The Gravedigger Had an Odd Conversation
The Gravedigger watched, with his shovel in hand.
He found himself simultaneously horrified and fascinated. The creatures stumbled about. They moved with urgency, but their decrepit bodies only allowed for so much. Yelling and screaming, they started to coalesce near the center of the graveyard.
They were revolting, damned souls.
Just as the Gravedigger went to turn, to flee, a hand gripped his shoulder. The grime soaked deep into his sleeve. It leaked down his arm. Behind him, a man (what was left of him) stared into the Gravedigger’s eyes. The corpse’s face had long since lost its tissue, but it had eyes, returned anew to their sockets, that showed nothing but fear. The ghoul spoke to the Gravedigger, and the Gravedigger listened.
“Go,” It begged of him. “Please. Go.”
What sort of madness was this? What trickery of Hell? The Gravedigger brought his shovel to bear, and he swung it down on the corpse. It was met with a revolting, moist crunch. The figure fell. His fingers twitched, and his skull leaked.
From behind, three more figures came. Two ignored the Gravedigger. They bent to pick up the wounded husk at the Gravedigger’s feet. They dragged him on with all the strength they could muster. They carried him like a wounded ally. The third figure, what had once been a woman, perhaps, spoke to the Gravedigger.
“Go. Please. Tell them.”
The Gravedigger couldn’t move. He wouldn’t. These fiends were no masters of him. Why did they command him so? For what purpose? Answers! He demanded answers!
“Why?” he asked, the words falling out of his bearded face. “Why aren’t you in the ground?”
The ghoul didn’t blink. She simply told him the terrible truth.
“Hell isn’t safe anymore.”
Those words. The Gravedigger couldn’t even comprehend them. What was the meaning of them? Hell? Safe? What kind of haven was the pit of eternal damnation?
“What are you talking about?”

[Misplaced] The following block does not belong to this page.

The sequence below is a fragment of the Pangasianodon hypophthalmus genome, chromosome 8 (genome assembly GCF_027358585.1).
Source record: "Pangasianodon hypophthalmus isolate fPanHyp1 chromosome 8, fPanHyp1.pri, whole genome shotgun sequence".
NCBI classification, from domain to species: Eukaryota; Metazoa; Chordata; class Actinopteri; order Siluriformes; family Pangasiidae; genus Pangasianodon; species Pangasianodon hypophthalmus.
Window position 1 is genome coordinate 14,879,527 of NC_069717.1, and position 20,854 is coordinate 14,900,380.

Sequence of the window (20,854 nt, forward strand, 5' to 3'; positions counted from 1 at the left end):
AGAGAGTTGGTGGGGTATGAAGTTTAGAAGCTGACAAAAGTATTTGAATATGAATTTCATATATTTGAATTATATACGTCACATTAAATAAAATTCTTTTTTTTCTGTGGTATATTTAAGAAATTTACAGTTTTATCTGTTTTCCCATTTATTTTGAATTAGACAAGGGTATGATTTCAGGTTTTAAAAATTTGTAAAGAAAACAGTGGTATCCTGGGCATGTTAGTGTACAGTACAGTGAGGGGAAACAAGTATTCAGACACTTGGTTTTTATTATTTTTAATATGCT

Had she a tear to cry she would have let it fall. Instead, she had to use her trembling voice to convey her fears.
“Lucifer is dead. He killed Him. He is coming.”
The words held no meaning for the Gravedigger, for he had not been there. He had not seen the horrors that even the denizens of Hell itself couldn’t describe. Then, from the graves, dark figures with eyes of flame and hatred came. They moved like smoke, and they filled the air with their sulfurous fumes. The Gravedigger watched as demons, Satan’s orchestrators of pain and suffering, began to assist the poor, wandering souls below. They started to stack atop each other. One by one, their bodies built the foundation.
What in the name of God? He could only ponder.
A collective lamenting cascaded down from the hills around. The Gravedigger saw them. From every direction more hordes moved together. More undead. They lumbered forth, with his cemetery in their sights. Their hellish rendezvous. The Gravedigger was speechless. The ghoul instructed him.
“Go. To your family. We’ll need them too.”
“My—” he questioned the request, “My family?”
“The living,” the thing corrected, her gaze skyward. “We’ll need them too, if we are to make it.”
“Make it? Where?”
The ghoul cried as she wandered forth. Urgency flooded her words.
“The gates! We have to make it to the gates.”
The Gravedigger shook his head. Their aim was clear, but his teachings were concrete.
“What’s judged is judged. He won’t take you, or any of us unworthy.”
That stopped her, if for just a moment. She turned, for he knew nothing.
“We seek not redemption,” she said. “We damned seek to warn the righteous.”
The honesty in the ghoul’s voice brought a heavy weight to the Gravedigger’s stomach. He couldn’t stand. The Earth below had started to tremble. The Gravedigger fell to the dirt as his knees gave in, and with his face to the ground, he heard it.
There was a deep, unbridled scream echoing below the surface. A demented laugh. The sound of a thousand hornet wings, and insect feet. It grew closer. Climbing. As he stood, bodies were flung atop each other, as the demons and the forgotten built their tower to salvation.
“Who is He?” The Gravedigger asked. It was his turn to plead, but the corpses said nothing. It didn’t take much for the Gravedigger to realize that they couldn’t respond even if they wanted to. They didn’t know.
As the Gravedigger ran home, the ghoul uttered a final mantra under her breath. The words still tasted so alien to her, so vile and disgusting. It was all they had left.
“God must know that He is coming.”
CREDIT : Ryan Brennaman